Pelican Cove, just past the point with the lighthouse. Unlike other parts of the preserve, there’s a trail here that lets you hike down to the (rocky) beach. Of course then you have to hike back up again.
I don’t know what kind of rock this is or why it looks like layers of thin pastry (or maybe a sponge), but it certainly looked interesting!
On the way to and from Point Vicente, I stopped at Bluff Cove (also on the Palos Verdes peninsula). I was surprised to find that I could plainly see the skyscrapers of downtown Los Angeles in the distance. I guess I’d never been there on a clear enough day before.
There were more people than I expected, but everyone was maintaining distance and most of them were masked up.
Really wish I’d had a tripod for the evening shot, though
Thinking back to the last “normal” weekend in southern California before it became clear that covid-19 was spreading locally & closures started.
After a busy Saturday & Sunday morning, I went out for a calming photo walk at the beach.
Not many people were there. I’m not sure if it was just not warm enough yet, or people were starting to keep their distance already, or if they were just all at the other end where there was a kite festival.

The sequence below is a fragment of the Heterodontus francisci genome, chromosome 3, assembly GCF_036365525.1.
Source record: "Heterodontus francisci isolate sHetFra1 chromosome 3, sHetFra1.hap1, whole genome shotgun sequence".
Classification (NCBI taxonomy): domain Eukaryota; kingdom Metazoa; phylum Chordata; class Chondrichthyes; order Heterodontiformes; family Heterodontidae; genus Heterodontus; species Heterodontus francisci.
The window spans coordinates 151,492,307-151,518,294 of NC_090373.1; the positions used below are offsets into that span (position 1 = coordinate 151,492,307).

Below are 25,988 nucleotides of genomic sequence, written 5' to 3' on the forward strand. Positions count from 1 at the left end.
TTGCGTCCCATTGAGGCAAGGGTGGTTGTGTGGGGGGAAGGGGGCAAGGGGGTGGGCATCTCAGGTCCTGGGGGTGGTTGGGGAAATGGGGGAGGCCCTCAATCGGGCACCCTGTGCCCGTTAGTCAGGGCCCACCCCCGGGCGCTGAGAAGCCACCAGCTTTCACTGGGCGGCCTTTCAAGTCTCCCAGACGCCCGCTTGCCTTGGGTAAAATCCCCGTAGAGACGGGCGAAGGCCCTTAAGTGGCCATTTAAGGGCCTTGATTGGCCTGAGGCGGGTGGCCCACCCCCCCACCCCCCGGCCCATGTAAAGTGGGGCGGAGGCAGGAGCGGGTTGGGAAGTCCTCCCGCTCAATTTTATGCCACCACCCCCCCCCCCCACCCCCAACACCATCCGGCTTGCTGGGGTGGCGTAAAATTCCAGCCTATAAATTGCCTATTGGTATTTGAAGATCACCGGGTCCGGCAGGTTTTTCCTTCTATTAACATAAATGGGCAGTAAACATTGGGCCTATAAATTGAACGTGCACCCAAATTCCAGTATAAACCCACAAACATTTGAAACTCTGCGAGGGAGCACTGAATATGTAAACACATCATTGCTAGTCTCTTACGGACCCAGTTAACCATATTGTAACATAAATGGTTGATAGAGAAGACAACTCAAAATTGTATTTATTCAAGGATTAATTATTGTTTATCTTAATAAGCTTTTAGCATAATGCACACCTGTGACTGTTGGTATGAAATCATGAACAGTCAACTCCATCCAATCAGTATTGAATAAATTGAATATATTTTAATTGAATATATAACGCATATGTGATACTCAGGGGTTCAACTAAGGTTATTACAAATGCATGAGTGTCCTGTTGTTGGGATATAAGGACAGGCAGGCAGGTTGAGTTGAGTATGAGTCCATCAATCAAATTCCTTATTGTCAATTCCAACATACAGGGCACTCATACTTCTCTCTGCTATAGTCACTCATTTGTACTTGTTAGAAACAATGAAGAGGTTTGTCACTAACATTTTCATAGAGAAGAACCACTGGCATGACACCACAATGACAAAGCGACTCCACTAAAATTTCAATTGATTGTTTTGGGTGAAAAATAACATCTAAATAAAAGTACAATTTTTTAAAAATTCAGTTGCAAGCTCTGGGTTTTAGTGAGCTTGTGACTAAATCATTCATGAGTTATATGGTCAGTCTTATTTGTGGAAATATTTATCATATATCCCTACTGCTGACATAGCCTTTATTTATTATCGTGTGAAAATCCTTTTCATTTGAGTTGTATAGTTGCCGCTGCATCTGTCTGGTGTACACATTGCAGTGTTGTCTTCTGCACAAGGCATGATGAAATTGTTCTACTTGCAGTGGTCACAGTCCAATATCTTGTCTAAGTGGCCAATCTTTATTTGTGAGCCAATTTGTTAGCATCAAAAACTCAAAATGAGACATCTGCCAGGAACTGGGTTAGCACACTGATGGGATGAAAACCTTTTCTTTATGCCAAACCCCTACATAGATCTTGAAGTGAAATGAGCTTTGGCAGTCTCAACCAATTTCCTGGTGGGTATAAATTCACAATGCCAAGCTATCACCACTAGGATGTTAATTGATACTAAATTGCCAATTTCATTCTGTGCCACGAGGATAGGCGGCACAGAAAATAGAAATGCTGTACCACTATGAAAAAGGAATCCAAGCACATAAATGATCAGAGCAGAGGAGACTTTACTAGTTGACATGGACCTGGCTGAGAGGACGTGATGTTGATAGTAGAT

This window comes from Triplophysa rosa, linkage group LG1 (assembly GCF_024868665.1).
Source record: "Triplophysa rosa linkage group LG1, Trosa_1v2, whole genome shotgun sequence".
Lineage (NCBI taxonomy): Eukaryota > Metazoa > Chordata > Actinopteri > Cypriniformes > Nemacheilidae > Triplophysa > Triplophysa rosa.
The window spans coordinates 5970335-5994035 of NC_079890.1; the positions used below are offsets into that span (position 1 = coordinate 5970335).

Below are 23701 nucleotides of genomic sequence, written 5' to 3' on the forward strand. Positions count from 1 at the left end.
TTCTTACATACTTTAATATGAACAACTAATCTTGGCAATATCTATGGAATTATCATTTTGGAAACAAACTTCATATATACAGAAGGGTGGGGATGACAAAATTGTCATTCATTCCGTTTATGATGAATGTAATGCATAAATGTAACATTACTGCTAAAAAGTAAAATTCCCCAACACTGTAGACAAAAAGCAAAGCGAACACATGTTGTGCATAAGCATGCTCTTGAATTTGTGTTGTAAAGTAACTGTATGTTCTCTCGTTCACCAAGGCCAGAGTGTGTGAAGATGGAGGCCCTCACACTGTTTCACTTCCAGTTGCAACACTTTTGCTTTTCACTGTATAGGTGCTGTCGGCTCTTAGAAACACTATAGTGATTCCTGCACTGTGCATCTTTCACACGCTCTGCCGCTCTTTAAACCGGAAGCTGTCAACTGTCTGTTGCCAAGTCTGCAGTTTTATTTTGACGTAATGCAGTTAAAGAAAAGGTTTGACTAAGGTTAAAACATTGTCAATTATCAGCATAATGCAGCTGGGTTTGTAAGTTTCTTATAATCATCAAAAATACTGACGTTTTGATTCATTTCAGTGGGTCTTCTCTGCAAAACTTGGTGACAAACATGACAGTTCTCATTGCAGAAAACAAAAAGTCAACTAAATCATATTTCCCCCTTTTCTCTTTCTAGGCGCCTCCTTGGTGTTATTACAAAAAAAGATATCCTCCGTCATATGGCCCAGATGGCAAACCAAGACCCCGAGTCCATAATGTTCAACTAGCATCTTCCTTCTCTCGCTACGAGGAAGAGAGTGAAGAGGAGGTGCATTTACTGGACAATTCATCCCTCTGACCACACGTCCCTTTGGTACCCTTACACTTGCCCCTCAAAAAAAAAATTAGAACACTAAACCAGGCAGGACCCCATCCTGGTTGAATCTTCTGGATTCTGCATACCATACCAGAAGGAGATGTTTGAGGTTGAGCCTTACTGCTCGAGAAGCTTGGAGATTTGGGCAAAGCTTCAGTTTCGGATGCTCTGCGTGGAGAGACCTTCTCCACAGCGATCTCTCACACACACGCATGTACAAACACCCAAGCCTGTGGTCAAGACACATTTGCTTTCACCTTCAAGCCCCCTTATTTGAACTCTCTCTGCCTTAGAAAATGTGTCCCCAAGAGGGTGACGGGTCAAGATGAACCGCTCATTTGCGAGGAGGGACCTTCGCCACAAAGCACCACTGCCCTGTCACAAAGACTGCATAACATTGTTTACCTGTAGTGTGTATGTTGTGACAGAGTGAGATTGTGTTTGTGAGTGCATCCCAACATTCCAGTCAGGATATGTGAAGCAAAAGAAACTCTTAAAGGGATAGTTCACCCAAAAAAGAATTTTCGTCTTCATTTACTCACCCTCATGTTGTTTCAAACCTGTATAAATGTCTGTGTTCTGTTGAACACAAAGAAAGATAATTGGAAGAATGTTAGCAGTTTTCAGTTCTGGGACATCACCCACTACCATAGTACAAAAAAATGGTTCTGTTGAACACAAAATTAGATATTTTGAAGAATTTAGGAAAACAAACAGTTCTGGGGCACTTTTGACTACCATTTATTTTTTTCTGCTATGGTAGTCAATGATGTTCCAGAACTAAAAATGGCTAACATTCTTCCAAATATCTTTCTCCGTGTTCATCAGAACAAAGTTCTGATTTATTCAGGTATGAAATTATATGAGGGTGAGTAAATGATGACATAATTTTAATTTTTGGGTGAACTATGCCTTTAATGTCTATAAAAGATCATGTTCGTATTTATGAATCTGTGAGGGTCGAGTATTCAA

Wait, *is* that a trail? There are a lot of branching trails in #HahnPark, and I took one that was steeper than the others because I wanted to make sure I had as much time as possible on top of the ridge before sunset. But after a while I started to wonder. By the time I got here, footing was tricky, and there was one point where I needed to use a hand to brace myself.
It wasn't a problem going uphill in daylight, but when I came back down after sunset, I made sure to take the shallower switchback trails instead!
Apparently their neighbors reported them for renting it out as Airbnb or similar (which the city doesn’t allow). Then they painted the house bright pink with giant 😜 and 🤐 emoji on it. Now the neighbors are complaining about the mural, but the city says it’s on private property 🤷♂️
Honestly I’m surprised – it sounds like the kind of area that would mandate specific shades of beige paint.
Interesting: A few miles from Hearst Castle, a trash collector spent 50 years cobbling together his house out of junk and found objects. As Cambria became more trendy in the 1970s, neighbors wanted him to tear down the multi-level “eyesore,” while others saw Nitt Witt Ridge as a folk art monument. It’s still there, and still a controversy within the city and its historical society.